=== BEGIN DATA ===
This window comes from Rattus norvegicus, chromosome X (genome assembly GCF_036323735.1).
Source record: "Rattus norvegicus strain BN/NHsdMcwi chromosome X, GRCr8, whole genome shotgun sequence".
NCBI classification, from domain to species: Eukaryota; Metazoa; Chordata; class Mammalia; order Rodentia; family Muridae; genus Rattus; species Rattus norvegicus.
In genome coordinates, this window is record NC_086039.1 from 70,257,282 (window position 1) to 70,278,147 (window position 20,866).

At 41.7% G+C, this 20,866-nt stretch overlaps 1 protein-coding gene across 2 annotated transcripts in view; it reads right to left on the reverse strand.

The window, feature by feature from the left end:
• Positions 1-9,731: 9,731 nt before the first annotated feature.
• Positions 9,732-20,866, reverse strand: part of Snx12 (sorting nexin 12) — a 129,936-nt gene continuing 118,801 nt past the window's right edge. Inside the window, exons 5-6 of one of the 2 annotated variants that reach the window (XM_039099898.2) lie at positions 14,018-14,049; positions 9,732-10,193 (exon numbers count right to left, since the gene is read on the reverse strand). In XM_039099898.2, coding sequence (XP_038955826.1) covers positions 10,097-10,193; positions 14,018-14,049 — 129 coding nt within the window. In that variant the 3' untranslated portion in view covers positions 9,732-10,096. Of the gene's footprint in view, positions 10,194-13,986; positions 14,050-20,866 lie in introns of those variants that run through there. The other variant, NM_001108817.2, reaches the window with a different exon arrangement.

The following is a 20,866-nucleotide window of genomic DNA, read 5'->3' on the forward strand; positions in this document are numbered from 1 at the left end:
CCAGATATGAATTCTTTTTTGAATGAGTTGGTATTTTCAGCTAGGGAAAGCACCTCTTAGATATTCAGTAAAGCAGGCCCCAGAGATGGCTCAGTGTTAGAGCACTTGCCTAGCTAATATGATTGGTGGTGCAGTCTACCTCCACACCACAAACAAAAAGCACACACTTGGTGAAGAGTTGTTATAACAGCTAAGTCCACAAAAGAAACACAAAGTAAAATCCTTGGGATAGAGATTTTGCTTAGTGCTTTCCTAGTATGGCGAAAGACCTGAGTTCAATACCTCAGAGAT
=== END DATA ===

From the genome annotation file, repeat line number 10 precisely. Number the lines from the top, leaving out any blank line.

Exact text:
CCAGATATGAATTCTTTTTTGAATGAGTTGGTATTTTCAGCTAGGGAAAGCACCTCTTAGATATTCAGTAAAGCAGGCCCCAGAGATGGCTCAGTGTTAGAGCACTTGCCTAGCTAATATGATTGGTGGTGCAGTCTACCTCCACACCACAAACAAAAAGCACACACTTGGTGAAGAGTTGTTATAACAGCTAAGTCCACAAAAGAAACACAAAGTAAAATCCTTGGGATAGAGATTTTGCTTAGTGCTTTCCTAGTATGGCGAAAGACCTGAGTTCAATACCTCAGAGAT